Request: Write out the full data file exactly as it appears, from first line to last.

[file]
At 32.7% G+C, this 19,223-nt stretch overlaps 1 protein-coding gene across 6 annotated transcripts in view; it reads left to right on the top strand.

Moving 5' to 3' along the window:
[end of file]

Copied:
At 32.7% G+C, this 19,223-nt stretch overlaps 1 protein-coding gene across 6 annotated transcripts in view; it reads left to right on the top strand.

Moving 5' to 3' along the window: